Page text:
St. Eunan's Cathedral, Raphoe

The cathedral is named after St Eunan (Adamnan) 627-704, a kinsman to St Colmcille, who founded the monastery and church in Raphoe a century earlier. Adamnan's biography of Colmcille, the Vita Columbae has been described as the most considerable surviving literary production of the Celtic church of Ireland. Tradition has it that after Adamnan's death in Iona, where he had been 9th abbot in succession to Colmcille, his body was interred in the cathedral in Raphoe.The only remains of the monastery today are two pieces of a sculptured door lintel dating from around the C9th.


The oldest part of the present building is the south east corner, which dates back to the C12th. The rest of the cathedral is a mixture of successive rebuilding and alterations dating from C17th to the late C19th. The first bishop of Raphoe, George Montgomery, began the construction of the cathedral around 1605. He had been chaplain to King James 1, and was nominated not only Bishop of Raphoe, but of Clogher and Derry.




Most of the extant fabric dates from the 1730s. The entrance is by the porch under the tower built in 1738 by Bishop Forster (1716-1744). By the 1870s, the building had been criticised by architect Thomas Drew as "the most neglected church in the diocese though situated in the richest part of Donegal." In 1892 Drew was commissioned to begin a plan of "medievalizing" and restoration of the building.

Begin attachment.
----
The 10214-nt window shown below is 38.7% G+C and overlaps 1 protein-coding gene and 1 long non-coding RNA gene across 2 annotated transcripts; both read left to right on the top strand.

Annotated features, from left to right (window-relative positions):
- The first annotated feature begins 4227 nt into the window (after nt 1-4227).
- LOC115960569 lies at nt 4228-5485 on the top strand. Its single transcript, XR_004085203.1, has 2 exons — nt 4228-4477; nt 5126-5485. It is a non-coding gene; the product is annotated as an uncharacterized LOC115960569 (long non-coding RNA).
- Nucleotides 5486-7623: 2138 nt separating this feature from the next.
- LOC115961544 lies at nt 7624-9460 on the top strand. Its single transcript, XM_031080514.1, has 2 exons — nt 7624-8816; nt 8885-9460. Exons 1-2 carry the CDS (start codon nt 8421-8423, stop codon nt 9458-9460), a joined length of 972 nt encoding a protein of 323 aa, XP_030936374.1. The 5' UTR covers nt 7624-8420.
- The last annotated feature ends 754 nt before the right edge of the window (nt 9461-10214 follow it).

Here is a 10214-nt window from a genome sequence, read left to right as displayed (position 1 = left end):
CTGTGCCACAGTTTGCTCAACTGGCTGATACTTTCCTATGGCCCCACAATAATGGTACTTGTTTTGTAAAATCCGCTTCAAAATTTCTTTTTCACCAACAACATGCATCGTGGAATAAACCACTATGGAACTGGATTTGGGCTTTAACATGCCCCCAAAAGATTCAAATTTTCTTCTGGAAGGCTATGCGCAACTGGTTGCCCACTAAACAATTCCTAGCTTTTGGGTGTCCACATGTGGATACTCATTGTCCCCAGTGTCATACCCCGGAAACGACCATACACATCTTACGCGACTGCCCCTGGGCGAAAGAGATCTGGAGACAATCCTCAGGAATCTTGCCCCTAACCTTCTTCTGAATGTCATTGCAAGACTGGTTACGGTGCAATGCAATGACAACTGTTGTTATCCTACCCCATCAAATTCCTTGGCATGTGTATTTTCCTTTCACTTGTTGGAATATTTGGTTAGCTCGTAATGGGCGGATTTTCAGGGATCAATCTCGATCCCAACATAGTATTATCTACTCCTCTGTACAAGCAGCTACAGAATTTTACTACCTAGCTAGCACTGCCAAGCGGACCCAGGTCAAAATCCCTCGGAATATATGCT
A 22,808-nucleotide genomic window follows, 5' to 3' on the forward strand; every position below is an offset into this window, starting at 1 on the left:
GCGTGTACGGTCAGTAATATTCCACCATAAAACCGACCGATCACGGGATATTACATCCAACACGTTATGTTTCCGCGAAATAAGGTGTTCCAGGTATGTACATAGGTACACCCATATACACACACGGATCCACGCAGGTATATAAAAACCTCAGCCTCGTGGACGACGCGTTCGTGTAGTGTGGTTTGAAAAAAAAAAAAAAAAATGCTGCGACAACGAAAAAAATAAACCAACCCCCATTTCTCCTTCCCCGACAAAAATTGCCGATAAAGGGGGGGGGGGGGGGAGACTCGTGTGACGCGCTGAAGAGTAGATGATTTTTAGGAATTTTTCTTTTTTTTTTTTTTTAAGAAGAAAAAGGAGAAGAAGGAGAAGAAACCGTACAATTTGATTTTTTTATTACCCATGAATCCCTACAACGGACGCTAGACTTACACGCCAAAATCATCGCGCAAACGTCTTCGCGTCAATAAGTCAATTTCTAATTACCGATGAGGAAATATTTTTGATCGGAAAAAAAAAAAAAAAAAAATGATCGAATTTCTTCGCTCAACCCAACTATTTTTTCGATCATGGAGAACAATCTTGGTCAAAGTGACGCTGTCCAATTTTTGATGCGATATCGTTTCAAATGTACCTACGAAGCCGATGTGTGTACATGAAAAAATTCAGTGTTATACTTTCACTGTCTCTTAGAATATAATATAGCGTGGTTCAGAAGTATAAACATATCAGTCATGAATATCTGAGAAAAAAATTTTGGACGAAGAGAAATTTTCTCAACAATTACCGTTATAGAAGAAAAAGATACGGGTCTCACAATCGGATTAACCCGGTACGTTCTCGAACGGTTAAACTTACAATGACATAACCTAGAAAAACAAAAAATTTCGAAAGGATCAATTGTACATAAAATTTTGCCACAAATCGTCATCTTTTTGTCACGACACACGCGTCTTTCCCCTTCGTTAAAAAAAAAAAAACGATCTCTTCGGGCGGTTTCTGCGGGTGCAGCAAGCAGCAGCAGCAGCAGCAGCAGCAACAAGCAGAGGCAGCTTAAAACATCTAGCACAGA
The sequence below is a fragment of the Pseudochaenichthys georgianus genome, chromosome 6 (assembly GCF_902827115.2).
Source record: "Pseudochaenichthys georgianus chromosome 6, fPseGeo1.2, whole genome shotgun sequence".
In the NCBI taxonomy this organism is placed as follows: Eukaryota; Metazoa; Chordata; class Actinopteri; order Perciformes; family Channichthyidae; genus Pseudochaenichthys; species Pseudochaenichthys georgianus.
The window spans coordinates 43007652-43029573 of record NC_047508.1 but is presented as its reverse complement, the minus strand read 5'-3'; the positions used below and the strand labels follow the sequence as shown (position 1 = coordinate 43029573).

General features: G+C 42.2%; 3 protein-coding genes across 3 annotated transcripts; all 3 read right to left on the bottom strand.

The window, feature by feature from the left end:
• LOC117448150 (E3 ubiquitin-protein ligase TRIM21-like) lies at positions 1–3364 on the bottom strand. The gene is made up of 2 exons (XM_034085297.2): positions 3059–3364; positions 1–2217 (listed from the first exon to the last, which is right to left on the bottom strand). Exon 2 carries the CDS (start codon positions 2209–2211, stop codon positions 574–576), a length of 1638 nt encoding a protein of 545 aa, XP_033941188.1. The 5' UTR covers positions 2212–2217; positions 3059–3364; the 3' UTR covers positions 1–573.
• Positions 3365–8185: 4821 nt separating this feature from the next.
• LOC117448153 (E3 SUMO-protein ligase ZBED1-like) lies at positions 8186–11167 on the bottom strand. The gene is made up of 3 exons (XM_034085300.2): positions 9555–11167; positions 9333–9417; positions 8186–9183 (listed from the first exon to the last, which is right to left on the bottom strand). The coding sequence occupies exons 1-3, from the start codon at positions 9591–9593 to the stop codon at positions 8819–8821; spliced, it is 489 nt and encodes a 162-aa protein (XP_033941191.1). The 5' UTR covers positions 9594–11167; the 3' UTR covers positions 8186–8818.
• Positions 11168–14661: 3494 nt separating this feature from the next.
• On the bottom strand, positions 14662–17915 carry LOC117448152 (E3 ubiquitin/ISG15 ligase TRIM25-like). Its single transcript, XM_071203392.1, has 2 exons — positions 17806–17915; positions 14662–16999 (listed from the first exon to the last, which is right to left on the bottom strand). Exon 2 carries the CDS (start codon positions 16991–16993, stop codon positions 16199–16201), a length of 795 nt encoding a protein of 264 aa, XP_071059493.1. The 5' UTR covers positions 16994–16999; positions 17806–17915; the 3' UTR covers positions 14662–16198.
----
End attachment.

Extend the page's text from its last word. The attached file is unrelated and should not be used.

The graveyard was the final resting place for persons of all religious persuasions and social status. The deaths of bishops, politicians and vagrants alike are all recorded in the cathedral registers.




One of the many interesting headstones is that of Alexander Montgomery, or "Old Sandy", as he was better known, a colourful character who died in 1800. He represented the Raphoe area as a member of parliament for 32 years, and was noted for his duelling. On one occasion while duelling in the bishop's garden in Derry, his opponent's first pistol round shot off the tails of Montgomery's swallow-tailed coat. Undeterred, Sandy finished the duel sitting in a chair in order to conceal his posterior. His brother Richard Montgomery was a celebrated general in the American War of Independence.


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